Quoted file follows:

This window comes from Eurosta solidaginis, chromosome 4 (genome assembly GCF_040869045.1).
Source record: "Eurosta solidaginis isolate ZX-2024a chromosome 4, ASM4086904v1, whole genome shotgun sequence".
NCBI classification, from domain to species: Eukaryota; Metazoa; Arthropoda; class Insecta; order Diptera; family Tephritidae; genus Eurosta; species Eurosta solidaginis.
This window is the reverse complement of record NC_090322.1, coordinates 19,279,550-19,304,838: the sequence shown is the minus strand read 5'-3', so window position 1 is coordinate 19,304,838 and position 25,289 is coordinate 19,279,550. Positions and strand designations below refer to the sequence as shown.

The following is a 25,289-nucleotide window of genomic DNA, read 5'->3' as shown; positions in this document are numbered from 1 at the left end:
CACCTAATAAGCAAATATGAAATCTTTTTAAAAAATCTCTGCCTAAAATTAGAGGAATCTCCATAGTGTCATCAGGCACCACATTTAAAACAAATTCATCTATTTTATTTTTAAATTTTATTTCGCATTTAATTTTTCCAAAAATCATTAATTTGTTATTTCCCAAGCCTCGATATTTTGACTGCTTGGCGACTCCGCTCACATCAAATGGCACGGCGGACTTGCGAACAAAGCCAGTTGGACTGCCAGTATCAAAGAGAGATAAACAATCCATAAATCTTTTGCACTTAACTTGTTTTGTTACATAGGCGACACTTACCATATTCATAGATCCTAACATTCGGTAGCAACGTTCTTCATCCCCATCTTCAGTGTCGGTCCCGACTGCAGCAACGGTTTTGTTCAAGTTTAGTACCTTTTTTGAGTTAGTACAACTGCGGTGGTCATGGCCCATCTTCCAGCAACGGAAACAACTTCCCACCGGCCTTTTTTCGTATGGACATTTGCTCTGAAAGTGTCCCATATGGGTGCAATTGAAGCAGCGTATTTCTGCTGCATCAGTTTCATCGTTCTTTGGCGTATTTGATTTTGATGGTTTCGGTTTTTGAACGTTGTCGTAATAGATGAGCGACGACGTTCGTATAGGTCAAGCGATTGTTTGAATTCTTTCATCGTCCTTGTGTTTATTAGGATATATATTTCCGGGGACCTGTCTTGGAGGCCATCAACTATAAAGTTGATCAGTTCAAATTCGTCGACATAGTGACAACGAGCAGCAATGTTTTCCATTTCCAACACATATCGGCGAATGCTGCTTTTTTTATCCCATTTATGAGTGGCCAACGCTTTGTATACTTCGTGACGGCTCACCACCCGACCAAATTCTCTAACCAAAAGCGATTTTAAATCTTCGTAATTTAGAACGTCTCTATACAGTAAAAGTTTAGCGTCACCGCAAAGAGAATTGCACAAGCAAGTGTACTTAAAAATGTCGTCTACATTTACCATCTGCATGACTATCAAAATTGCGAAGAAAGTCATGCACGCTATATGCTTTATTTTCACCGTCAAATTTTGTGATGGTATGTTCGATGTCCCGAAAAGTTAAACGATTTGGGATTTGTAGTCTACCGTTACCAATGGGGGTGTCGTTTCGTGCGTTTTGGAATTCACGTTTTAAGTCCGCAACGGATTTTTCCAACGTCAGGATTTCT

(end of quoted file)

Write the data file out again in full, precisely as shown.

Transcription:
This window comes from Eurosta solidaginis, chromosome 4 (genome assembly GCF_040869045.1).
Source record: "Eurosta solidaginis isolate ZX-2024a chromosome 4, ASM4086904v1, whole genome shotgun sequence".
NCBI classification, from domain to species: Eukaryota; Metazoa; Arthropoda; class Insecta; order Diptera; family Tephritidae; genus Eurosta; species Eurosta solidaginis.
This window is the reverse complement of record NC_090322.1, coordinates 19,279,550-19,304,838: the sequence shown is the minus strand read 5'-3', so window position 1 is coordinate 19,304,838 and position 25,289 is coordinate 19,279,550. Positions and strand designations below refer to the sequence as shown.

The following is a 25,289-nucleotide window of genomic DNA, read 5'->3' as shown; positions in this document are numbered from 1 at the left end:
CACCTAATAAGCAAATATGAAATCTTTTTAAAAAATCTCTGCCTAAAATTAGAGGAATCTCCATAGTGTCATCAGGCACCACATTTAAAACAAATTCATCTATTTTATTTTTAAATTTTATTTCGCATTTAATTTTTCCAAAAATCATTAATTTGTTATTTCCCAAGCCTCGATATTTTGACTGCTTGGCGACTCCGCTCACATCAAATGGCACGGCGGACTTGCGAACAAAGCCAGTTGGACTGCCAGTATCAAAGAGAGATAAACAATCCATAAATCTTTTGCACTTAACTTGTTTTGTTACATAGGCGACACTTACCATATTCATAGATCCTAACATTCGGTAGCAACGTTCTTCATCCCCATCTTCAGTGTCGGTCCCGACTGCAGCAACGGTTTTGTTCAAGTTTAGTACCTTTTTTGAGTTAGTACAACTGCGGTGGTCATGGCCCATCTTCCAGCAACGGAAACAACTTCCCACCGGCCTTTTTTCGTATGGACATTTGCTCTGAAAGTGTCCCATATGGGTGCAATTGAAGCAGCGTATTTCTGCTGCATCAGTTTCATCGTTCTTTGGCGTATTTGATTTTGATGGTTTCGGTTTTTGAACGTTGTCGTAATAGATGAGCGACGACGTTCGTATAGGTCAAGCGATTGTTTGAATTCTTTCATCGTCCTTGTGTTTATTAGGATATATATTTCCGGGGACCTGTCTTGGAGGCCATCAACTATAAAGTTGATCAGTTCAAATTCGTCGACATAGTGACAACGAGCAGCAATGTTTTCCATTTCCAACACATATCGGCGAATGCTGCTTTTTTTATCCCATTTATGAGTGGCCAACGCTTTGTATACTTCGTGACGGCTCACCACCCGACCAAATTCTCTAACCAAAAGCGATTTTAAATCTTCGTAATTTAGAACGTCTCTATACAGTAAAAGTTTAGCGTCACCGCAAAGAGAATTGCACAAGCAAGTGTACTTAAAAATGTCGTCTACATTTACCATCTGCATGACTATCAAAATTGCGAAGAAAGTCATGCACGCTATATGCTTTATTTTCACCGTCAAATTTTGTGATGGTATGTTCGATGTCCCGAAAAGTTAAACGATTTGGGATTTGTAGTCTACCGTTACCAATGGGGGTGTCGTTTCGTGCGTTTTGGAATTCACGTTTTAAGTCCGCAACGGATTTTTCCAACGTCAGGATTTCT